The show's cast of police and lawyers are portrayed as basically honest professionals, very rarely straying from the boundaries of accepted procedure and usually solving crimes by hard slog and attention to detail rather than hunches and personal whimsy. Their private lives are rarely mentioned, and usually only in passing or if they intrude on their work. Perhaps the scenes involving lawyers stray from reality a little more, with a far higher proportion of cases going to trial than in real life (although plea bargaining plays a far greater role than in other series), trial lawyers acting as pseudo-detectives. In contrast to detective shows of the 1950s such as Perry Mason, the protagonists of the program do not always win their cases, and many programs have resolutions in which the case against the offender is won, but justice is still not fully served.
Most Law & Order episodes are self-contained, with only a few exceptions over the many years of production.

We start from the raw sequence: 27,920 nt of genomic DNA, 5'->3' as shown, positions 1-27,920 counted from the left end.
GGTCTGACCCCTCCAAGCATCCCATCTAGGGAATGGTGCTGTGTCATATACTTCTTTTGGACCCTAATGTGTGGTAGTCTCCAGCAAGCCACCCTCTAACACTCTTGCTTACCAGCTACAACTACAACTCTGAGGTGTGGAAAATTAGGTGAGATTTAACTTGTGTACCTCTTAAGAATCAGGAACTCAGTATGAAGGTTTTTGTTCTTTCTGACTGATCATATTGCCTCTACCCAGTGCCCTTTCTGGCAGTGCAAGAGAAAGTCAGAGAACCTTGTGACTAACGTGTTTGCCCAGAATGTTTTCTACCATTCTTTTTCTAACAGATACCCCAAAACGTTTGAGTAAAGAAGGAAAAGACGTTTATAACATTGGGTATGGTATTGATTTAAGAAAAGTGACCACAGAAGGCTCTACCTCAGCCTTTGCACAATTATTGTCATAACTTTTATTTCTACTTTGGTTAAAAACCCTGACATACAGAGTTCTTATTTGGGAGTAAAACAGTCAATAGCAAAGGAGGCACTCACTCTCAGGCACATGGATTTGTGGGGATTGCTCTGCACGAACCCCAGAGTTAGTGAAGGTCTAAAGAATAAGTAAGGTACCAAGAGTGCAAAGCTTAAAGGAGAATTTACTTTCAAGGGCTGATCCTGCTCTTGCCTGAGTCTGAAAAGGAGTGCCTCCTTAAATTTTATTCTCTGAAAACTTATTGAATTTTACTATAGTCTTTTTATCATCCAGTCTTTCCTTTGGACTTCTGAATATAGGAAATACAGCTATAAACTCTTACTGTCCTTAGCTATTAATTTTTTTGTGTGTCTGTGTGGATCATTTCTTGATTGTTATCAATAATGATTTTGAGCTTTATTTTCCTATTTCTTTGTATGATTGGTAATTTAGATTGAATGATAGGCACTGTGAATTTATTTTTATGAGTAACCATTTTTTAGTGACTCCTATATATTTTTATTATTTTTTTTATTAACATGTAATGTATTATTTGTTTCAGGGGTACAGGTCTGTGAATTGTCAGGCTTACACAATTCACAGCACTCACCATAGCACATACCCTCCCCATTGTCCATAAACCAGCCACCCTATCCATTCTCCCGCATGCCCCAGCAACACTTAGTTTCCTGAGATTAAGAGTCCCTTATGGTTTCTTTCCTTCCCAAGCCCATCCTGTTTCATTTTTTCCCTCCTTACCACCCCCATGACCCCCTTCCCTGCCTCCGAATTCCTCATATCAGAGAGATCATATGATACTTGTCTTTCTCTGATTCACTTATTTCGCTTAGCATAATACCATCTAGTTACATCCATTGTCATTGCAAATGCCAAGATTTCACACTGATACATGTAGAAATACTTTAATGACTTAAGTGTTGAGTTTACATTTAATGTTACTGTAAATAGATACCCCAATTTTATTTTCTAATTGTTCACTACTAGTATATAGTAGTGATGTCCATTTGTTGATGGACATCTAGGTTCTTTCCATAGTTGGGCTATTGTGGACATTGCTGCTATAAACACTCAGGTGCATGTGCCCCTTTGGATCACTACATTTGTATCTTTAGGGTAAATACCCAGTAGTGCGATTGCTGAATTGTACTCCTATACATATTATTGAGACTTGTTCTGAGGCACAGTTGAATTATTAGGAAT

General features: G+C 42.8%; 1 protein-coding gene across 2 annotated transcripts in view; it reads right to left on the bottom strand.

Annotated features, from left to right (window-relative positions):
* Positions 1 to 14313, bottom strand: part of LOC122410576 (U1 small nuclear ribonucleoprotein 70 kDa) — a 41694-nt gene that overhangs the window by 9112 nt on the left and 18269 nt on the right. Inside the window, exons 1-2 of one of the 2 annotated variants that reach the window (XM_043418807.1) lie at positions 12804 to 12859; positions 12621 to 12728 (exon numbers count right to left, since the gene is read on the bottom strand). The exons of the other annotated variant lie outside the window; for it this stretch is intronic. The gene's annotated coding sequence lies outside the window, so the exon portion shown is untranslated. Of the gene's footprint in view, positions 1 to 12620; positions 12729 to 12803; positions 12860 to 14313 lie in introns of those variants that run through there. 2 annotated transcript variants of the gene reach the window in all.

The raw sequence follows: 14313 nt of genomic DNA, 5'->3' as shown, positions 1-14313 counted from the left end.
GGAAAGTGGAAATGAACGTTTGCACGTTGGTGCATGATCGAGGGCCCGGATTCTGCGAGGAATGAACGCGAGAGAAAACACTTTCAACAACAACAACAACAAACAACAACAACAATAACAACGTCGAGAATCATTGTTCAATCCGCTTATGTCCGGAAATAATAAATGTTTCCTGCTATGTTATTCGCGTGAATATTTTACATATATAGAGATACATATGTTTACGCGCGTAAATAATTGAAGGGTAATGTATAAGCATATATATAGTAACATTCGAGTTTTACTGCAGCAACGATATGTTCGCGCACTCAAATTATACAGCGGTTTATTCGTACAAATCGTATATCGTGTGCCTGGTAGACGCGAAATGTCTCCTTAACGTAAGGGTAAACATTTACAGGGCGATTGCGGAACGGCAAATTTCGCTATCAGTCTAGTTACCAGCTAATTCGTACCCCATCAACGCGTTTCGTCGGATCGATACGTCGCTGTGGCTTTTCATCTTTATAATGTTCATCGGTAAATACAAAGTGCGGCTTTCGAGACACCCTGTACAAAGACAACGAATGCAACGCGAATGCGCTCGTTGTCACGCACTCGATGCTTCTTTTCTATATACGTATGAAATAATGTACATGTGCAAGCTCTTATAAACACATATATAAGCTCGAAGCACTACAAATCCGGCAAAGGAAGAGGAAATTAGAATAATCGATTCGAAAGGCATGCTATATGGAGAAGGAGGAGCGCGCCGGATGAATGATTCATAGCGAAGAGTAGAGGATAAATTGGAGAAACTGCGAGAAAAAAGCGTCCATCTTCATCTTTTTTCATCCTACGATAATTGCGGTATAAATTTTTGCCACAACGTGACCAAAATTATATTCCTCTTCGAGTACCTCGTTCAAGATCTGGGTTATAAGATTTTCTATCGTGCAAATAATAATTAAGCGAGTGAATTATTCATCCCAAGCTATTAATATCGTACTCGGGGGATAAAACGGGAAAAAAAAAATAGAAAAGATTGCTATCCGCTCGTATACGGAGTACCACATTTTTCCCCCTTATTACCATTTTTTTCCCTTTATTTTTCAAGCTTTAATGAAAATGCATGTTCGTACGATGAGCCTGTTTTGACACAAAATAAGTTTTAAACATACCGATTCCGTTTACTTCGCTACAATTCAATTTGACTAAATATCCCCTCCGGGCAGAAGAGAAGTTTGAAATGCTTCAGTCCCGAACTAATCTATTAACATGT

Many of the storylines on the show have been widely regarded as thinly-disguised fictionalizations of recent real criminal cases that have been reported in the news media. Some of these episodes are promoted as being “ripped from the headlines.”
Law & Order is noted for its revolving cast: none of the original actors still appear in the series, and many have stayed for a few seasons before moving on. This continual replacing of actors has not appeared to harm the program's popularity. In fact, it has been speculated that this is one of the reasons which contributed to the series' long run. Also, the regular appearance of new faces in the cast has continually changed the show's dynamic, allowing it to effectively reinvent itself repeatedly. The four long-serving exceptions are Steven Hill (1990–2000) as District Attorney Adam Schiff, Jerry Orbach (1992–2004) as Detective Lennie Briscoe, S. Epatha Merkerson (1993–present) as Lieutenant Anita Van Buren, and Sam Waterston (1994–present) as Executive Assistant District Attorney Jack McCoy.